address cidr IP Yes n/a Add an address with netmask using CIDR notation (both IPv4 and IPv6)
    dhcp-client { IP Yes n/a Configure an address automatically using DHCP
        timeout integer IP No 60 DHCP client timeout in seconds
        retry integer IP No 300 DHCP client total retry timeout in seconds
        request dhcpobj IP Yes Everything Objects to request, such as "router" or "name-server"
    firewall { IP Yes n/a Add firewall rules (pf) directly to the interface as an conditional anchor
    route cidr address { Routing Yes n/a Add a static route to cidr via gateway address (both IPv4 and IPv6)
        label quoted string Routing No n/a Set a label on the route
    rdomain integer Routing No 0 Place the interface in the routing domain integer
    metric integer Routing No 0 Set the metric to integer hops, used by some routing protocols
    mtu integer Link No n/a Set the interface's MTU
    lladdress linkaddress Link No n/a Set the interface's link layer (MAC) address
    interface vlanid { VLAN Yes n/a Create a VLAN interface on the parent interface with tag id
        shared options Generic Yes n/a Most shared options such as address and group
        tag integer VLAN No Interface's id Set the interface's VLAN tag
        prio integer VLAN No 0 Set the interface's VLAN prio
    interface carpid { Failover Yes n/a Create a failover interface on the parent interface
        shared options Generic Yes n/a Most shared options such as address and group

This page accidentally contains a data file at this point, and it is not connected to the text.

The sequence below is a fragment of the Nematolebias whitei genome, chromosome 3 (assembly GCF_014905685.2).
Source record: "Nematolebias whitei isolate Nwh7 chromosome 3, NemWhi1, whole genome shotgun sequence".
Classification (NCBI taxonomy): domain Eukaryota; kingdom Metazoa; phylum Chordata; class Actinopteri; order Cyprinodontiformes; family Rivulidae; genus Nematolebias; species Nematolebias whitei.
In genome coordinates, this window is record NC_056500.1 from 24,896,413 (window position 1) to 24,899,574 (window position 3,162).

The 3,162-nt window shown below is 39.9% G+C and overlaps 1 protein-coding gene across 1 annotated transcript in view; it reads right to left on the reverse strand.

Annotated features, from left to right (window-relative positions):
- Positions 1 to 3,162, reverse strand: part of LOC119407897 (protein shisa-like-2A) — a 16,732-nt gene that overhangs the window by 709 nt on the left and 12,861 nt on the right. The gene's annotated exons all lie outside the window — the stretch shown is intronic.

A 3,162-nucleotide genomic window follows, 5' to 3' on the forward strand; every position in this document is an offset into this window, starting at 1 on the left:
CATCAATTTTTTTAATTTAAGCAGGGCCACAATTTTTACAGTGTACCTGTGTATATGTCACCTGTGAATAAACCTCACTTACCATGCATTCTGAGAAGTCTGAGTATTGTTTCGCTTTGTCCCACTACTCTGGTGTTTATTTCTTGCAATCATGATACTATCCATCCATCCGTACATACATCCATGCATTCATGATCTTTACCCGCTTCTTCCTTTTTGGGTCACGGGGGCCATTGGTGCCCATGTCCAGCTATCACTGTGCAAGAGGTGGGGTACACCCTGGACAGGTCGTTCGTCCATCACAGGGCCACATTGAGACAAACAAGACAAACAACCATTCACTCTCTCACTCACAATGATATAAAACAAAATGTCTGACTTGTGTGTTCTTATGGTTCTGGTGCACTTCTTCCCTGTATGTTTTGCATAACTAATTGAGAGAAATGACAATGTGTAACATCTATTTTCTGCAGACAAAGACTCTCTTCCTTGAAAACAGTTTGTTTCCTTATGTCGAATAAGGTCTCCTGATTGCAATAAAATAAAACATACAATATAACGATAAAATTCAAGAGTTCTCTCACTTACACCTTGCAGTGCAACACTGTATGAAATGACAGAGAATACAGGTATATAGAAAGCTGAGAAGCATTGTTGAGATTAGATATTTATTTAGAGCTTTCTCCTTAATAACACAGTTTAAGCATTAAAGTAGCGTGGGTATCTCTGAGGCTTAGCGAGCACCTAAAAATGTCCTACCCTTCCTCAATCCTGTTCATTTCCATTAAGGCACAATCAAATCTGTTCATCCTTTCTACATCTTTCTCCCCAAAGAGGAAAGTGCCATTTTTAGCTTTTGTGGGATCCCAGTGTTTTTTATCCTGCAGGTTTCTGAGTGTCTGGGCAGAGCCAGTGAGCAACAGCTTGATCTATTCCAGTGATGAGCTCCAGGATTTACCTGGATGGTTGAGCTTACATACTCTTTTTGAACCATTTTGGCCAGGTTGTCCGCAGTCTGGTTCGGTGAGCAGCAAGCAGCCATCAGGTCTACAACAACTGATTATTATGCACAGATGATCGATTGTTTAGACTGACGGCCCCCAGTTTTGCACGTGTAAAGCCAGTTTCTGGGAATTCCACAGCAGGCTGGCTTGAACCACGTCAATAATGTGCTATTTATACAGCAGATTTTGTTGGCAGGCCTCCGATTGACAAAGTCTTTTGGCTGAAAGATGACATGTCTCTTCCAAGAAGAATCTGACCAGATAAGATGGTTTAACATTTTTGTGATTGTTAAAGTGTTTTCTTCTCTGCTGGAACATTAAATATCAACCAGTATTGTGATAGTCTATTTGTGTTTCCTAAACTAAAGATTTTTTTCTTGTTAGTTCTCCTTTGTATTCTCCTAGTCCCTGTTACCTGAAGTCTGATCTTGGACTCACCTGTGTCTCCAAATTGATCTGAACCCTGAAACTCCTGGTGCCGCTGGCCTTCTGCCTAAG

vhid integer Failover No Interface's id Set the virtual (redundant) IP's ID
        advbase integer Failover No 1 Set the virtual (redundant) IP's announce interval in seconds
        advskew integer Failover No 0 Skew the virtual (redundant) IP's announce interval
        password quoted string Failover No Empty Set the virtual (redundant) IP's authentication key
interface device { Physical Yes n/a Interface options for physical interfaces
        shared options Generic Yes n/a Most shared options such as address and group
    media media Physical No autoselect Set the interface's media type, such as "10baseT"
    mediaopt mediaopt Physical No n/a Set the interface's media options, such as "full-duplex" or "hostap" for 802.11
    mode mode Link Physical autoselect Set the interface's mode, such as "11g" for 802.11 wireless interfaces
    ssid quoted string 802.11 No n/a Set the interface's IEEE 802.11 ESSID
    key quoted string 802.11 No n/a Set the interface's IEEE 802.11 WPA2 key
    channel quoted string 802.11 No n/a Set the interface's IEEE 802.11 channel


Keywords Description  Example
interface ifname { Creates a scope for settings options on an interface, or at leasts makes sure that it exists. For example interface em0 { interface pfsync0 { will create an interface of type pfsync (which happens to handle firewall state synchronization) on the physical interface em0. This is probably a bad example, as such an interface is automatically created by the cluster-syncport keyword. interface em0 { interface pfsync0 {
group quoted string Assign the interface to a group, which is also a very good way to give interfaces names. interface em0 { group "wan"